T. Rex comes to Smithsonian Dinosaur Hall

On Tuesday, Paleontologists and curators unveiled parts of a nearly complete Tyrannosaurus Rex skeleton, including its jaw with teeth at the National Museum of Natural History. T. Rex is joining the Smithsonian collection after a 2,000-mile journey from Montana. FedEx delivered the dinosaur bones in a special truck carrying 16 carefully packed crates that were kept at room temperature for the nearly four-day trip.

A large leg bone and the T. Rex teeth drew “ahs” as Museum Director Kirk Johnson told a crowd that the skeleton ranks as one of the top five T. Rex skeletons discovered because it’s about 85 percent complete.”It lay in the ground much as it had died on the shores of a stream in Montana just over 66 million years ago,” Johnson said.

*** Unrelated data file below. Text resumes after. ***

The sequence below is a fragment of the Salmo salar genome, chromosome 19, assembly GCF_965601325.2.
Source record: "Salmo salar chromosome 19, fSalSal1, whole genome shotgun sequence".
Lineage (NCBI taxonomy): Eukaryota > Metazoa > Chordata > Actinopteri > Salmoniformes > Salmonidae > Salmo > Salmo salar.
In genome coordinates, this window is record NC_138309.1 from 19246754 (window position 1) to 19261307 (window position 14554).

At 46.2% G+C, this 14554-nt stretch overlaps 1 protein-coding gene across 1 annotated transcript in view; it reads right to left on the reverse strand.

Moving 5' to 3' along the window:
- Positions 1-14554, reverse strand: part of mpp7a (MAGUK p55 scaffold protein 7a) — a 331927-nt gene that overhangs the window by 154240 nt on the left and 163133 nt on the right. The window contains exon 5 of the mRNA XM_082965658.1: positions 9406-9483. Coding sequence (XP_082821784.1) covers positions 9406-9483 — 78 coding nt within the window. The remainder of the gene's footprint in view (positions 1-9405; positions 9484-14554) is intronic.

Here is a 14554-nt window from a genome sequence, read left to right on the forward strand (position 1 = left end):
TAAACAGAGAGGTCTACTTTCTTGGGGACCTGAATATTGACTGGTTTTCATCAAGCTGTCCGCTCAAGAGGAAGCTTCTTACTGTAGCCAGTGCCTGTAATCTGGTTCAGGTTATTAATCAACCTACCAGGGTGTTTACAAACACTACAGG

The T. rex, discovered in 1988 on federal land in Montana. Kathy Wankel, a Montana rancher who discovered the bones in 1998 during a camping trip, said she was proud to see the specimen in a national museum. She spotted about 3 inches of bone sticking out of the ground, and she and her husband dug out a small arm bone. “We were so thrilled we had found a bone; we called that a mega find,” she said at the museum. “But I think now this is a mega find.”

Visitors can get their first look over the next six months as curators begin unpacking, examining and 3D scanning the skeleton. But it will take five years for the museum to overhaul its dinosaur hall, with the T. rex mounted as the centerpiece of a $48 million gallery devoted to the history of life on Earth. It’s slated to open in 2019.

“There’s so many things that have happened in science in the last 100 years that this will be a great new hall,”Johnson  said.

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